Page KM, Labopin M, Ruggeri A, Michel G, Diaz de Heredia C, O'Brien T, et al. Factors associated with long-term risk of relapse after unrelated cord blood transplantation in children with acute lymphoblastic leukemia in remission. Biol Blood Marrow Transplant. 2017;23(8):1350-8. doi: 10.1016/j.bbmt.2017.04.015. [PubMed: 28438676]. [PubMed Central: PMC5569913].
El-Ghammaz AMS, El-Razzaz MK. Risk factors influencing outcome of acute leukemia patients who experience relapse after allogeneic hematopoietic stem-cell transplantation. Clin Lymphoma Myeloma Leuk. 2018;18(4):e183-90. doi: 10.1016/j.clml.2018.02.012. [PubMed: 29503069].
Kedar A, Grow W, Neiberger RE. Clinical versus laboratory tumor lysis syndrome in children with acute leukemia. Pediatr Hematol Oncol. 1995;12(2):129-34. doi: 10.3109/08880019509029545. [PubMed: 7626380].
Montesinos P, Lorenzo I, Martin G, Sanz J, Perez-Sirvent ML, Martinez D, et al. Tumor lysis syndrome in patients with acute myeloid leukemia: Identification of risk factors and development of a predictive model. Haematologica. 2008;93(1):67-74. doi: 10.3324/haematol.11575. [PubMed: 18166787].
Belay Y, Yirdaw K, Enawgaw B. Tumor lysis syndrome in patients with hematological malignancies. J Oncol. 2017;2017:9684909. doi: 10.1155/2017/9684909. [PubMed: 29230244]. [PubMed Central: PMC5688348].
Eyre TA, Martinez-Calle N, Hildyard C, Eyre DW, Plaschkes H, Griffith J, et al. Male gender is an independent predictor for worse survival and relapse in a large, consecutive cohort of elderly DLBCL patients treated with R-CHOP. Br J Haematol. 2019;186(4):e94-8. doi: 10.1111/bjh.15927. [PubMed: 31020646].
Zahedi A, Bondaz L, Rajaraman M, Leslie WD, Jefford C, Young JE, et al. Risk for thyroid cancer recurrence is higher in men than in women independent of disease stage at presentation. Thyroid. 2020;30(6):871-7. doi: 10.1089/thy.2018.0775. [PubMed: 31524071].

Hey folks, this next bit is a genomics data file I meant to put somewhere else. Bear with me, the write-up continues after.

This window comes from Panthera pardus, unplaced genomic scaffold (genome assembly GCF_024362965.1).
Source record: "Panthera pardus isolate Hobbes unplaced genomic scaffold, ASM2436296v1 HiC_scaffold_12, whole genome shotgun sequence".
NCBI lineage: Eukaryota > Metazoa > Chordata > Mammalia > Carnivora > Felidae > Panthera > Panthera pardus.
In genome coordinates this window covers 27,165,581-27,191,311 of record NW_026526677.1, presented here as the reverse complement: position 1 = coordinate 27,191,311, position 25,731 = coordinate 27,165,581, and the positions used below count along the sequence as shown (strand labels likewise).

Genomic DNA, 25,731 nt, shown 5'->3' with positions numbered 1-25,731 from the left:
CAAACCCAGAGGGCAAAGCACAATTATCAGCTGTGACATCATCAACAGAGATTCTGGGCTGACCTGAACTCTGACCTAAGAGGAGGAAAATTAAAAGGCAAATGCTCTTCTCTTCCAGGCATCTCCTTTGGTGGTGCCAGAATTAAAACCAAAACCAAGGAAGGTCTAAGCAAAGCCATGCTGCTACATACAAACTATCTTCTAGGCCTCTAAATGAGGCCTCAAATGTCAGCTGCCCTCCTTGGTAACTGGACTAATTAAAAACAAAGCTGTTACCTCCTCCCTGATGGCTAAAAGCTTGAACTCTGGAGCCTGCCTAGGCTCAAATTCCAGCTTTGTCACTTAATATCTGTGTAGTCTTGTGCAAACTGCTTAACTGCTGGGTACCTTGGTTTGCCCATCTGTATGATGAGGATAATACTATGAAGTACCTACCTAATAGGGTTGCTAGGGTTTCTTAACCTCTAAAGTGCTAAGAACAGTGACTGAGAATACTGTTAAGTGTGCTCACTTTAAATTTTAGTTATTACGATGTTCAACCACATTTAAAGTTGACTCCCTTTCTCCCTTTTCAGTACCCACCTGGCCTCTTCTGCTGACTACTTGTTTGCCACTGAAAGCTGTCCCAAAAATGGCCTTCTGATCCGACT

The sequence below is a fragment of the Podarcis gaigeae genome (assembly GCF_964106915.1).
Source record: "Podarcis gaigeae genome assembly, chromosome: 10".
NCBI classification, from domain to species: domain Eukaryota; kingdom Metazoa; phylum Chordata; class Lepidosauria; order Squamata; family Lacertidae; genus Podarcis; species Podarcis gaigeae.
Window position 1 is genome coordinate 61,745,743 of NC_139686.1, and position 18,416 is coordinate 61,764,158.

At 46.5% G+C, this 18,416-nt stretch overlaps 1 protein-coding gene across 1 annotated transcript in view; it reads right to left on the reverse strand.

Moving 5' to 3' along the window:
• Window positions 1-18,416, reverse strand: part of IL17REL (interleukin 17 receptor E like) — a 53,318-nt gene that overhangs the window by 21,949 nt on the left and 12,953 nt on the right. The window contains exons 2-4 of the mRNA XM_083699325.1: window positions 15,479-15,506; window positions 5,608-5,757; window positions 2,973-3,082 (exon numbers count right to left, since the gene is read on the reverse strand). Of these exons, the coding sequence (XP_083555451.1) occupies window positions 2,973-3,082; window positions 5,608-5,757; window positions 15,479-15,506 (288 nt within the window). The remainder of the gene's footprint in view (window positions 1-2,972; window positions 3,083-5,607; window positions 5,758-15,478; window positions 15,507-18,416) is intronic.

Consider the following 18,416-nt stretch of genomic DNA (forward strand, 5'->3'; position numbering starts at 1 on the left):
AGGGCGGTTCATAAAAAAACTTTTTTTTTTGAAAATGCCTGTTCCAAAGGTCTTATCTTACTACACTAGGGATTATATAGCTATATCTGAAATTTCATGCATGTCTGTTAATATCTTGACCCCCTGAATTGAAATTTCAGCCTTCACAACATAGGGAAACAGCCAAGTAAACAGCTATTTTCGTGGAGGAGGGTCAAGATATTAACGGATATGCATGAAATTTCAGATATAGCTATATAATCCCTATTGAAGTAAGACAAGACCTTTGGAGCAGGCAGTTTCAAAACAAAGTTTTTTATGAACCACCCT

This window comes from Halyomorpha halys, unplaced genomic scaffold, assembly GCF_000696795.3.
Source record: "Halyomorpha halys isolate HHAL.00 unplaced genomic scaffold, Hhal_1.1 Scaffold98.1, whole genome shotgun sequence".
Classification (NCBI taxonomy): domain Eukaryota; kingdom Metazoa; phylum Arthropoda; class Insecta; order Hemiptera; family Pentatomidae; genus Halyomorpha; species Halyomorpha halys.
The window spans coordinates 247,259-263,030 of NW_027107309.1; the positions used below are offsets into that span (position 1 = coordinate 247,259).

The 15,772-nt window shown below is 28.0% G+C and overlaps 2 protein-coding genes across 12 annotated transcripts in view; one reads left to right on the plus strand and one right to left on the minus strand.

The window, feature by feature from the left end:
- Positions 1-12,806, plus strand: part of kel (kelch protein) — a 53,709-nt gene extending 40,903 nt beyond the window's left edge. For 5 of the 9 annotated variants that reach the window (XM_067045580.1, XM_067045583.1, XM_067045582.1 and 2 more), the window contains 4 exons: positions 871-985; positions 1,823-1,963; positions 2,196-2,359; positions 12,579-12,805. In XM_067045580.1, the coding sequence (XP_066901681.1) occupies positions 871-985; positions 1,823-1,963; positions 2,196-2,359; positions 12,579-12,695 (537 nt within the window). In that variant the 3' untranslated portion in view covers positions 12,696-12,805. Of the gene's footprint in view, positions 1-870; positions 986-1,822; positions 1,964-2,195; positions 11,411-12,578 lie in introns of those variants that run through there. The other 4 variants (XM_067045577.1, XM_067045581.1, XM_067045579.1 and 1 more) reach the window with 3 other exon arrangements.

Uhlig A, Strauss A, Seif Amir Hosseini A, Lotz J, Trojan L, Schmid M, et al. Gender-specific differences in recurrence of non-muscle-invasive bladder cancer: A systematic review and meta-analysis. Eur Urol Focus. 2018;4(6):924-36. doi: 10.1016/j.euf.2017.08.007. [PubMed: 28888813].
Schmetzer O, Florcken A. Sex differences in the drug therapy for oncologic diseases. In: Regitz-Zagrosek V, editor. Sex and Gender Differences in Pharmacology. 214. Berlin, Heidelberg: Springer; 2013.
Allott EH, Howard LE, Cooperberg MR, Kane CJ, Aronson WJ, Terris MK, et al. Serum lipid profile and risk of prostate cancer recurrence: Results from the SEARCH database. Cancer Epidemiol Biomarkers Prev. 2014;23(11):2349-56. doi: 10.1158/1055-9965.EPI-14-0458. [PubMed: 25304929]. [PubMed Central: PMC4221498].
Dai D, Chen B, Wang B, Tang H, Li X, Zhao Z, et al. Pretreatment TG/HDL-C ratio is superior to triacylglycerol level as an independent prognostic factor for the survival of triple negative breast cancer patients. J Cancer. 2016;7(12):1747-54. doi: 10.7150/jca.15776. [PubMed: 27698913]. [PubMed Central: PMC5039397].
Zageer DS, Al Jumaili FTO, Hantoosh SF. Measurement of serum lipid profile parameters, blood urea nitrogen, serum uric acid and serum creatinine levels for children with acute lymphoblastic leukemia. Asian J Biochem Genet Mol Biol. 2019;1(3):1-7. doi: 10.9734/ajbgmb/2018/v1i329639.